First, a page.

By Nigel Boys
On Sundays in church, people generally share their repentance and conversion story with others, and the New Vision Life Baptist Church in Murfreesboro, Tennessee is no exception. However, Pastor Phillip Robinson had a new story to share with his congregation this week — one that was definitely out of the ordinary. He told the tale of his father’s murderer, Ron Hammer.
Hammer, who now identifies as a Christian, told the congregation via Skype that when he heard that Robinson had forgiven him for shooting his father in cold blood outside the grocery store he owned, it “changed his life.” Hammer was convicted of the murder of Wayne Robinson in 1986 but denied being the gunman for years until Jesus touched his heart, telling him to confess, according to Hammer.
“I gave my life to Christ in October of 1996, but I’ve never really received the full blessings that Christ wanted me to have until one day he whispered and told me, ‘well you haven’t confessed to the Robinson family,’” Hammer told Robinson and his congregation. “And I sat and wrote a letter to Mrs. Robinson (the pastor’s mother), and it was 20 years after the crime had taken place. And I told her how I had taken your father’s life and how it was an accident and that I never meant to hurt anyone.”
Previously, the pastor wanted revenge against the murder and his accomplice, who attacked his father when he was returning to his store with $10,000 cash on that fatal night. Robinson confessed, “I wanted him dead.”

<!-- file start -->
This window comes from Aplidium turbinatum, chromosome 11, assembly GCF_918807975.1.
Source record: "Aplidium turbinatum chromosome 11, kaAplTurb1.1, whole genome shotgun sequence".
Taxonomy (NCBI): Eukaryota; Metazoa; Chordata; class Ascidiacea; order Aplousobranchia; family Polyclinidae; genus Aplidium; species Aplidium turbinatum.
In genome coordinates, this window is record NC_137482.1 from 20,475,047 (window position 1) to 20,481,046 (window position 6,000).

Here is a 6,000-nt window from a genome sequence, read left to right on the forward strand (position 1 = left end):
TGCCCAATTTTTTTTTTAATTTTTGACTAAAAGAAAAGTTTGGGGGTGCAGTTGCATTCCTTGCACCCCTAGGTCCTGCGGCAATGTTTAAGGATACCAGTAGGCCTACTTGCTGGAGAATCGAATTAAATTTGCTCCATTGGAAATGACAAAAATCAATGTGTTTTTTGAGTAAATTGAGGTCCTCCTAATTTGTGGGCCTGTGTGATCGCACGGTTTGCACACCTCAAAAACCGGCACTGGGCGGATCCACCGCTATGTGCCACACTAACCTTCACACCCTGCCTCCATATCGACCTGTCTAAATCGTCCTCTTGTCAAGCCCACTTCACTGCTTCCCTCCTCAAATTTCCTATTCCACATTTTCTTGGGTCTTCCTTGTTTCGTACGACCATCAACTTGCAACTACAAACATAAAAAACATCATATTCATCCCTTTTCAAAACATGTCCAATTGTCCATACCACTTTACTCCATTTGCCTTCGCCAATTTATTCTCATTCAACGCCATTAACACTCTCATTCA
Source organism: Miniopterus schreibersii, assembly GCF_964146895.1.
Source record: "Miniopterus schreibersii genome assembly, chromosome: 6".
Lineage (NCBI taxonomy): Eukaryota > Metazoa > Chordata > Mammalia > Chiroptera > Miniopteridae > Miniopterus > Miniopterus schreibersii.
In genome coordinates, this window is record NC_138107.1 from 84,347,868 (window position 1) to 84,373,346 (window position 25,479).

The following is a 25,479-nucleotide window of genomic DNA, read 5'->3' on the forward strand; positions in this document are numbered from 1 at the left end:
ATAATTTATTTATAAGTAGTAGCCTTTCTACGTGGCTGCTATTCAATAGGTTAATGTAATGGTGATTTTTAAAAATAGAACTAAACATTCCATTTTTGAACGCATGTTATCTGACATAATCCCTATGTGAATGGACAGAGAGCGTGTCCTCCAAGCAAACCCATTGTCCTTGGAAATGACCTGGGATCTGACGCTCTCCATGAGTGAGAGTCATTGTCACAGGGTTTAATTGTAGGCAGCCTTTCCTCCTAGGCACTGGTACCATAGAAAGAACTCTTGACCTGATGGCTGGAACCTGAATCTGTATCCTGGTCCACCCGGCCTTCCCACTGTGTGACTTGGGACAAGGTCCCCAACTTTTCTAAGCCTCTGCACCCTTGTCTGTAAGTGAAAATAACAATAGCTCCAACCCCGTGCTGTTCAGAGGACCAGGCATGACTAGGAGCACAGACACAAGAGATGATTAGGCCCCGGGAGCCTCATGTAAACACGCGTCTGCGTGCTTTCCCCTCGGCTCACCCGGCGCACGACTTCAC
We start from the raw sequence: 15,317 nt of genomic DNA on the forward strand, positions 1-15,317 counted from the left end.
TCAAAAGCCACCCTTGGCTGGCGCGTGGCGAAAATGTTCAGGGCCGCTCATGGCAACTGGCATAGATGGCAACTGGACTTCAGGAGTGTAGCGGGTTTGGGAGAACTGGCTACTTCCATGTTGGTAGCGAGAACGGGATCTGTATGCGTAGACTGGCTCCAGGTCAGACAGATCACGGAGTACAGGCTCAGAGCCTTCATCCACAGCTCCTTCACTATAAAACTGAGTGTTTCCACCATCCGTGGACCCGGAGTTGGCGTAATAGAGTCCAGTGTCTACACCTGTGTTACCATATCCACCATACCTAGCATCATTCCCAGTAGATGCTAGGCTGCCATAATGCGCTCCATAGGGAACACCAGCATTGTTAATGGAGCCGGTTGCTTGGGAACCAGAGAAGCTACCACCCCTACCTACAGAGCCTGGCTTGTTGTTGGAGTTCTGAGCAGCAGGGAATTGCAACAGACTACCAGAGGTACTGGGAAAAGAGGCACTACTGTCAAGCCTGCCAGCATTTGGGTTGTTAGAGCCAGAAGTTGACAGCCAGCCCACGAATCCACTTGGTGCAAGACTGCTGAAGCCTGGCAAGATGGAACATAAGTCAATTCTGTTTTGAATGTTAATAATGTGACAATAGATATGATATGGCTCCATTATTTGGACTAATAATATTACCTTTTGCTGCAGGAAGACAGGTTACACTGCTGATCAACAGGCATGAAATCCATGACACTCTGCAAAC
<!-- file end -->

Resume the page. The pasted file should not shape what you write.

“I wanted them to pay the full price for their crime,” Robinson told USA Today. “A great deal of my life was hanging on their conviction. It felt that way. I figured they would do it again.”
Along with a life sentence for the killing of Wayne Robinson, Hammer received an additional 35 years for armed robbery, which satisfied the grieving son’s thirst for revenge at the time. Although he was ready to forgive Hammer eight years later, the two did not come together until the convicted felon wrote the letter to Robinson’s mother 13 years later, around the time he took over the New Vision Baptist Church
“I couldn’t communicate with Ron Hammer until he communicated with us,” said Robinson.
As he had asked in the letter, Robinson forgave Hammer after he admitted to be the gunman in his father’s death. The two men then started writing to each other.
“That letter from you, Phillip, truly touched me,” Hammer told the pastor in front of his congregation. “The words of wisdom and what God had planted in your heart to tell me changed my life that day. I’m so blessed by the forgiveness that you have given me.”
Hammer was released from prison in March this year after both Robinson and his mother testified on his behalf at a parole hearing in 2014. The two men met for the first time in May and are considering writing a book together, said Robinson, adding that he now considers Hammer to be a friend.
On the night his father was murdered in the parking lot, Robinson had been working at the family’s grocery store. Although he heard the shots, he didn’t realize the awful truth of what had just happened until later, he recalls, stating that he kept on working.
“This has nothing to do with me,” he said at the time of the incident, before he knew his father had been killed.
Robinson, who was 30 years old at that time, jumped into his car and raced to get his mother, who lived a few blocks away, because his father had been taken to hospital. He said that when told that his father had been pronounced dead on arrival to the hospital, his first thought about the shooter was that he “wanted him dead.”